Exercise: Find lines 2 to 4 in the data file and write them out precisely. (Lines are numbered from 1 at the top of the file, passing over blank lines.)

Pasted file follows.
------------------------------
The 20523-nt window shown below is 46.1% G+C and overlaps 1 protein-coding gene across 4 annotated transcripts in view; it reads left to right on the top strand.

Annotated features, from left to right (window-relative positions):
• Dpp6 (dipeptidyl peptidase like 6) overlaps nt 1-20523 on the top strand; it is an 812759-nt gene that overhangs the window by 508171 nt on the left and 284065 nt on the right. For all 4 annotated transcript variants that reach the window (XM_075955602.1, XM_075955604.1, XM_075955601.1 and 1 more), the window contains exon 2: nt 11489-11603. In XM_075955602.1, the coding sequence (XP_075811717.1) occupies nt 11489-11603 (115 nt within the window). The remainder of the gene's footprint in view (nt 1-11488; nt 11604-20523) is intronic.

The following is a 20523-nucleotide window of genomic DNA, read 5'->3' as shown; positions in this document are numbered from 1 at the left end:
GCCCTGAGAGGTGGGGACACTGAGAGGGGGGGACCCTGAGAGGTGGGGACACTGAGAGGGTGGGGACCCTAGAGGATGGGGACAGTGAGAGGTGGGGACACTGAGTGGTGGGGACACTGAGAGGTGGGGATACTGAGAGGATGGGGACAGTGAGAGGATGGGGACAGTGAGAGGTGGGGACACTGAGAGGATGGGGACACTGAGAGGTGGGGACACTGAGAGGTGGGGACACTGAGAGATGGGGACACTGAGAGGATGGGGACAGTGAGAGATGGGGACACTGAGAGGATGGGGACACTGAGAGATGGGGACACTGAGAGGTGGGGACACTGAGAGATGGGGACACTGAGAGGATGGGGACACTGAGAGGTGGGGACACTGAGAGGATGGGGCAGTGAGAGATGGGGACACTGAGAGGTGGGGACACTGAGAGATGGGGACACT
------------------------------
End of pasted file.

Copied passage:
Annotated features, from left to right (window-relative positions):
• Dpp6 (dipeptidyl peptidase like 6) overlaps nt 1-20523 on the top strand; it is an 812759-nt gene that overhangs the window by 508171 nt on the left and 284065 nt on the right. For all 4 annotated transcript variants that reach the window (XM_075955602.1, XM_075955604.1, XM_075955601.1 and 1 more), the window contains exon 2: nt 11489-11603. In XM_075955602.1, the coding sequence (XP_075811717.1) occupies nt 11489-11603 (115 nt within the window). The remainder of the gene's footprint in view (nt 1-11488; nt 11604-20523) is intronic.

The following is a 20523-nucleotide window of genomic DNA, read 5'->3' as shown; positions in this document are numbered from 1 at the left end: